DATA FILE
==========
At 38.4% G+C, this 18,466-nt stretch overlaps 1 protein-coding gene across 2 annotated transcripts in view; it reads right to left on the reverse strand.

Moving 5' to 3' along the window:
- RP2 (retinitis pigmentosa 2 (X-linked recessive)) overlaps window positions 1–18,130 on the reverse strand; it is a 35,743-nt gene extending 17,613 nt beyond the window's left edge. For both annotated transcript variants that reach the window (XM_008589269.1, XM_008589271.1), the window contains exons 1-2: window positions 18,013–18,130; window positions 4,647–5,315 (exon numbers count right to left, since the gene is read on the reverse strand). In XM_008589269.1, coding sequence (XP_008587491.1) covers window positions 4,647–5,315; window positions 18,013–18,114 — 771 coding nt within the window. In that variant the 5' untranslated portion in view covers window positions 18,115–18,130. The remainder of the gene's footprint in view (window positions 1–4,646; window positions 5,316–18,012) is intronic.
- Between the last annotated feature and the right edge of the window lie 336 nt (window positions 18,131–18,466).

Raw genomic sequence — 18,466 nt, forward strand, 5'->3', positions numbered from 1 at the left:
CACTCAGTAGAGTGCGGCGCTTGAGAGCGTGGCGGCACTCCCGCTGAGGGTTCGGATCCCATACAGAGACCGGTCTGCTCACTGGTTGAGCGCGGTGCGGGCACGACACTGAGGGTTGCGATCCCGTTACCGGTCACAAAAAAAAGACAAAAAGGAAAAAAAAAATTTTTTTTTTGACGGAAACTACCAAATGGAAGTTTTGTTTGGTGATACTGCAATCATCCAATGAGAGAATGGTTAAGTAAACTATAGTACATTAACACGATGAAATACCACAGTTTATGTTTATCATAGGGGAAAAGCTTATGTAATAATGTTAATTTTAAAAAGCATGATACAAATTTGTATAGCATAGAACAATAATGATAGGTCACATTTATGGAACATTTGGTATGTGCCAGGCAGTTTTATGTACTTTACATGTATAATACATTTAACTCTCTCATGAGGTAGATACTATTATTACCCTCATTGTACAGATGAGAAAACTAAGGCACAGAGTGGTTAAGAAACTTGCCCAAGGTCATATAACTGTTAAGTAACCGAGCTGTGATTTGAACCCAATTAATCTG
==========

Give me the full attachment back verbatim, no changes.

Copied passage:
At 38.4% G+C, this 18,466-nt stretch overlaps 1 protein-coding gene across 2 annotated transcripts in view; it reads right to left on the reverse strand.

Moving 5' to 3' along the window:
- RP2 (retinitis pigmentosa 2 (X-linked recessive)) overlaps window positions 1–18,130 on the reverse strand; it is a 35,743-nt gene extending 17,613 nt beyond the window's left edge. For both annotated transcript variants that reach the window (XM_008589269.1, XM_008589271.1), the window contains exons 1-2: window positions 18,013–18,130; window positions 4,647–5,315 (exon numbers count right to left, since the gene is read on the reverse strand). In XM_008589269.1, coding sequence (XP_008587491.1) covers window positions 4,647–5,315; window positions 18,013–18,114 — 771 coding nt within the window. In that variant the 5' untranslated portion in view covers window positions 18,115–18,130. The remainder of the gene's footprint in view (window positions 1–4,646; window positions 5,316–18,012) is intronic.
- Between the last annotated feature and the right edge of the window lie 336 nt (window positions 18,131–18,466).

Raw genomic sequence — 18,466 nt, forward strand, 5'->3', positions numbered from 1 at the left:
CACTCAGTAGAGTGCGGCGCTTGAGAGCGTGGCGGCACTCCCGCTGAGGGTTCGGATCCCATACAGAGACCGGTCTGCTCACTGGTTGAGCGCGGTGCGGGCACGACACTGAGGGTTGCGATCCCGTTACCGGTCACAAAAAAAAGACAAAAAGGAAAAAAAAAATTTTTTTTTTGACGGAAACTACCAAATGGAAGTTTTGTTTGGTGATACTGCAATCATCCAATGAGAGAATGGTTAAGTAAACTATAGTACATTAACACGATGAAATACCACAGTTTATGTTTATCATAGGGGAAAAGCTTATGTAATAATGTTAATTTTAAAAAGCATGATACAAATTTGTATAGCATAGAACAATAATGATAGGTCACATTTATGGAACATTTGGTATGTGCCAGGCAGTTTTATGTACTTTACATGTATAATACATTTAACTCTCTCATGAGGTAGATACTATTATTACCCTCATTGTACAGATGAGAAAACTAAGGCACAGAGTGGTTAAGAAACTTGCCCAAGGTCATATAACTGTTAAGTAACCGAGCTGTGATTTGAACCCAATTAATCTG